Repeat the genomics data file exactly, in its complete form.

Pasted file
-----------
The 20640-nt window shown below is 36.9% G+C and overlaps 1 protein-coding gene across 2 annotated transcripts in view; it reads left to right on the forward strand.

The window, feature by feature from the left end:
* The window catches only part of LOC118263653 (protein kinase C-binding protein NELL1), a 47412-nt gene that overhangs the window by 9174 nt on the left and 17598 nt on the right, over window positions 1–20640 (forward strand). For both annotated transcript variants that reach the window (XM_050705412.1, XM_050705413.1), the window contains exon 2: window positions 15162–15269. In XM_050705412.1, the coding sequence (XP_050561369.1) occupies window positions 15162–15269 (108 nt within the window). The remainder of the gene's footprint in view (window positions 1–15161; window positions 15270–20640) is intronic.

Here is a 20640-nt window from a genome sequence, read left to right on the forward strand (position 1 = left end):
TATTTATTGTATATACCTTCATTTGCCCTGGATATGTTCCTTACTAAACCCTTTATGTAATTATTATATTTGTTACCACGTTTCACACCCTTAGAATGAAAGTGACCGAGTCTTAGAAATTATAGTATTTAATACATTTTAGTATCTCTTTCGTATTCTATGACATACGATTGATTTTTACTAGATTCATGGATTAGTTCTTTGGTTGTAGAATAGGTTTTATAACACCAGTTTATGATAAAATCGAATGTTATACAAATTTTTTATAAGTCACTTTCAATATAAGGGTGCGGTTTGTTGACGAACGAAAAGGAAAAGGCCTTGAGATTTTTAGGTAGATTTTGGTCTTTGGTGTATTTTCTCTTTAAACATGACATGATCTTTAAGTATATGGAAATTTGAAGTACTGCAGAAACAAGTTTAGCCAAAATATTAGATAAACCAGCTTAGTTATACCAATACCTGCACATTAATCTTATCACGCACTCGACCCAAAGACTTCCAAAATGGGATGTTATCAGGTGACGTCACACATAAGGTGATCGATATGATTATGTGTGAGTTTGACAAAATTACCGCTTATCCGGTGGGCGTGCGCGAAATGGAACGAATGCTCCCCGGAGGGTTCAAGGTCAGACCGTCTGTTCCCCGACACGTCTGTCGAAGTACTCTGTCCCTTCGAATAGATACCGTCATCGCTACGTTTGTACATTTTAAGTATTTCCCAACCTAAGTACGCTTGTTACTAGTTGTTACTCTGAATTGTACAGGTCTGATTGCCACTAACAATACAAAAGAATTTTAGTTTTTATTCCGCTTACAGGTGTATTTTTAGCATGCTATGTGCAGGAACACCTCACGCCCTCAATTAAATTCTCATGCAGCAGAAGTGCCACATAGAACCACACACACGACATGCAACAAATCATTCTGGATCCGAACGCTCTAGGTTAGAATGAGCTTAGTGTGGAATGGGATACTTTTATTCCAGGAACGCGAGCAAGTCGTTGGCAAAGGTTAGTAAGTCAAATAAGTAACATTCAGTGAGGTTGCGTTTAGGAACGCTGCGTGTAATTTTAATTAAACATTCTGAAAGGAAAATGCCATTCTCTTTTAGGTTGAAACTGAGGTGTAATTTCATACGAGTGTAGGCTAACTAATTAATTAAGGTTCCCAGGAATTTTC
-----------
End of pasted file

The 20640-nt window shown below is 36.9% G+C and overlaps 1 protein-coding gene across 2 annotated transcripts in view; it reads left to right on the forward strand.

The window, feature by feature from the left end:
* The window catches only part of LOC118263653 (protein kinase C-binding protein NELL1), a 47412-nt gene that overhangs the window by 9174 nt on the left and 17598 nt on the right, over window positions 1–20640 (forward strand). For both annotated transcript variants that reach the window (XM_050705412.1, XM_050705413.1), the window contains exon 2: window positions 15162–15269. In XM_050705412.1, the coding sequence (XP_050561369.1) occupies window positions 15162–15269 (108 nt within the window). The remainder of the gene's footprint in view (window positions 1–15161; window positions 15270–20640) is intronic.

Here is a 20640-nt window from a genome sequence, read left to right on the forward strand (position 1 = left end):
TATTTATTGTATATACCTTCATTTGCCCTGGATATGTTCCTTACTAAACCCTTTATGTAATTATTATATTTGTTACCACGTTTCACACCCTTAGAATGAAAGTGACCGAGTCTTAGAAATTATAGTATTTAATACATTTTAGTATCTCTTTCGTATTCTATGACATACGATTGATTTTTACTAGATTCATGGATTAGTTCTTTGGTTGTAGAATAGGTTTTATAACACCAGTTTATGATAAAATCGAATGTTATACAAATTTTTTATAAGTCACTTTCAATATAAGGGTGCGGTTTGTTGACGAACGAAAAGGAAAAGGCCTTGAGATTTTTAGGTAGATTTTGGTCTTTGGTGTATTTTCTCTTTAAACATGACATGATCTTTAAGTATATGGAAATTTGAAGTACTGCAGAAACAAGTTTAGCCAAAATATTAGATAAACCAGCTTAGTTATACCAATACCTGCACATTAATCTTATCACGCACTCGACCCAAAGACTTCCAAAATGGGATGTTATCAGGTGACGTCACACATAAGGTGATCGATATGATTATGTGTGAGTTTGACAAAATTACCGCTTATCCGGTGGGCGTGCGCGAAATGGAACGAATGCTCCCCGGAGGGTTCAAGGTCAGACCGTCTGTTCCCCGACACGTCTGTCGAAGTACTCTGTCCCTTCGAATAGATACCGTCATCGCTACGTTTGTACATTTTAAGTATTTCCCAACCTAAGTACGCTTGTTACTAGTTGTTACTCTGAATTGTACAGGTCTGATTGCCACTAACAATACAAAAGAATTTTAGTTTTTATTCCGCTTACAGGTGTATTTTTAGCATGCTATGTGCAGGAACACCTCACGCCCTCAATTAAATTCTCATGCAGCAGAAGTGCCACATAGAACCACACACACGACATGCAACAAATCATTCTGGATCCGAACGCTCTAGGTTAGAATGAGCTTAGTGTGGAATGGGATACTTTTATTCCAGGAACGCGAGCAAGTCGTTGGCAAAGGTTAGTAAGTCAAATAAGTAACATTCAGTGAGGTTGCGTTTAGGAACGCTGCGTGTAATTTTAATTAAACATTCTGAAAGGAAAATGCCATTCTCTTTTAGGTTGAAACTGAGGTGTAATTTCATACGAGTGTAGGCTAACTAATTAATTAAGGTTCCCAGGAATTTTC